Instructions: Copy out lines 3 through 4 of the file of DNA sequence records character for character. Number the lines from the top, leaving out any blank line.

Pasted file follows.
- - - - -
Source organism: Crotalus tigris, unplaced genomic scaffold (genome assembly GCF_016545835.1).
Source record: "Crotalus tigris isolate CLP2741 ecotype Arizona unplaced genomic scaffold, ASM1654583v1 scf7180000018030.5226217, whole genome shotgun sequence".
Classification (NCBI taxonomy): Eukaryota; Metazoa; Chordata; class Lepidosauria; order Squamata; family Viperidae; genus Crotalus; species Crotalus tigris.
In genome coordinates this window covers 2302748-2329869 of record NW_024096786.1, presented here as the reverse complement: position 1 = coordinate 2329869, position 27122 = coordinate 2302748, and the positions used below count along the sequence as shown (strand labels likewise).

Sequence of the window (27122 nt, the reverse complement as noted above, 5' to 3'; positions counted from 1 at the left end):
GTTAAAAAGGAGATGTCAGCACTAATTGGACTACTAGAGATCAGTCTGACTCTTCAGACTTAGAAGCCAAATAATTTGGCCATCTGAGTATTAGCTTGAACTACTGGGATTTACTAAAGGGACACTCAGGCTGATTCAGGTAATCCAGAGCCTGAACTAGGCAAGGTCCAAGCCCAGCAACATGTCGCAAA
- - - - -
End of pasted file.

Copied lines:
Classification (NCBI taxonomy): Eukaryota; Metazoa; Chordata; class Lepidosauria; order Squamata; family Viperidae; genus Crotalus; species Crotalus tigris.
In genome coordinates this window covers 2302748-2329869 of record NW_024096786.1, presented here as the reverse complement: position 1 = coordinate 2329869, position 27122 = coordinate 2302748, and the positions used below count along the sequence as shown (strand labels likewise).